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 Future of GCC Economies

April 10, 2016

GCC is quite a diversified economy that has many extremes, as faced with plenty of challenges due to oil price collapse that accounts for almost 55 pct of the nominal GDP. Murky geopolitical condition in the Gulf region makes it further vulnerable.
M/E economies are in a fix due to pressure mounting from deficit. For e.g., the average subsidy given to energy sector is around 45 pct to push industrial/manufacturing sector growth, but smaller businesses surely provides more opportunities, as they do not require training and skills.

Though, the job market condition in this region is already poor for the locals due to various unfavorable factors, but focus on localization may add further pressure, whereas, corporations has almost fixed and calculated expense and opportunities.

Immense economic pressure compelled Gulf policy makers to impose taxes and duties on some of the products and further plan to introduce value- added tax (VAT) in 2018 that could yield nearly 1 pct of GDP in Fiscal Revenue. They have raised gasoline prices substantially. UAE will charge departure exit tax from passengers.

This is surely not enough and sustainable for the Middle Eastern economies, as fiscal health of GCC countries is very worrisome due to lower oil prices.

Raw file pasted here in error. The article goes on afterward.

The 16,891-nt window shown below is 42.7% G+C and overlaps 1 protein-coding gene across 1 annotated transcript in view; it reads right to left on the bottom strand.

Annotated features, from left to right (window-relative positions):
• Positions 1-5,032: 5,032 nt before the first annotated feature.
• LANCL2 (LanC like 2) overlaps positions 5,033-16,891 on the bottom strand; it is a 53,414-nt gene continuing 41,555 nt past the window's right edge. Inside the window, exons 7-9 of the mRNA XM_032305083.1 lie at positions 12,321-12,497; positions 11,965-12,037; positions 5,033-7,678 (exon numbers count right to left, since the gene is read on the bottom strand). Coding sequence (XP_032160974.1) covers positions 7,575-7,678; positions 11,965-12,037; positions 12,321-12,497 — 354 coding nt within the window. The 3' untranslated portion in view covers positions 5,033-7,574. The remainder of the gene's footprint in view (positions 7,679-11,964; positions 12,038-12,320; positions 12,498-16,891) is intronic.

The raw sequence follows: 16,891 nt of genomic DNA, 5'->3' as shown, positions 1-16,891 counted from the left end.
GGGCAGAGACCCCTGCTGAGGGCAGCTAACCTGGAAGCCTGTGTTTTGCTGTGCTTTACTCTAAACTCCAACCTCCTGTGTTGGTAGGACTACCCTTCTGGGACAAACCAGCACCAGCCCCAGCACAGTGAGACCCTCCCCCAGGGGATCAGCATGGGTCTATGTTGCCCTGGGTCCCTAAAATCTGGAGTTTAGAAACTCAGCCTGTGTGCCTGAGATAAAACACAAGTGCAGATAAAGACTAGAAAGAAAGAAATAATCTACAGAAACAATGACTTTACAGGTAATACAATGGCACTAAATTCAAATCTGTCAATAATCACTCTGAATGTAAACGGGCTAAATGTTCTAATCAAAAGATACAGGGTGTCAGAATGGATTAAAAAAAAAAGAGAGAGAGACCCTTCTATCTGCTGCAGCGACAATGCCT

Budget deficit will continue to add pressure, as average break even oil price is plus $ 50, which means at current prices, oil producing GCC economies is spending cash from its own kitty, it has deepened the hole that may potentially see GCC region losing nearly USD 300 Billion in 2016.

Current economic condition strongly demands Revenue Contribution from non-oil sector, which is only be possible by selling of Land and Real Estates, by lifting good part of Subsidies and through Privatization.

The other possible strategic measures that can be taken are by sending back foreigners or expatriates working in the region and by reducing salaries. Presently on an average GDP growth in the M.E zone ranges between 2.5-4 pct is down from average 4.5 pct 2014.

However, there is a huge risk that despite fiscal consolidation, oil at current price level is not sustainable for the GCC economies. Whereas, in coming months there is real threat of another sharp drop in oil prices. Oil rigs have dropped to almost half from its peak, the flow of oil has slowed down, but the taps are still oozing oil because it cannot be shut down in one go and investors cannot take risk by holding funds and are pumping money.

Gulf Oil producing countries are faced with huge task after 9 pct or USD 127 Billion Fiscal Deficit in 2015 from USD 49 Billion surplus in 2014 is likely to widen in 2016 to USD 143 Billion on average oil price of $ 40 per barrel. In 1st quarter of current year oil has already averaged below $ 40. This also means breakeven price for oil to balance budget in GCC countries is around $ 80.

Fiscal adjustment looks extremely tough as impact of 5 pct VAT is likely to be introduced in 2018 may add mere 2 pct revenue, which only fills 20 pct of the gap.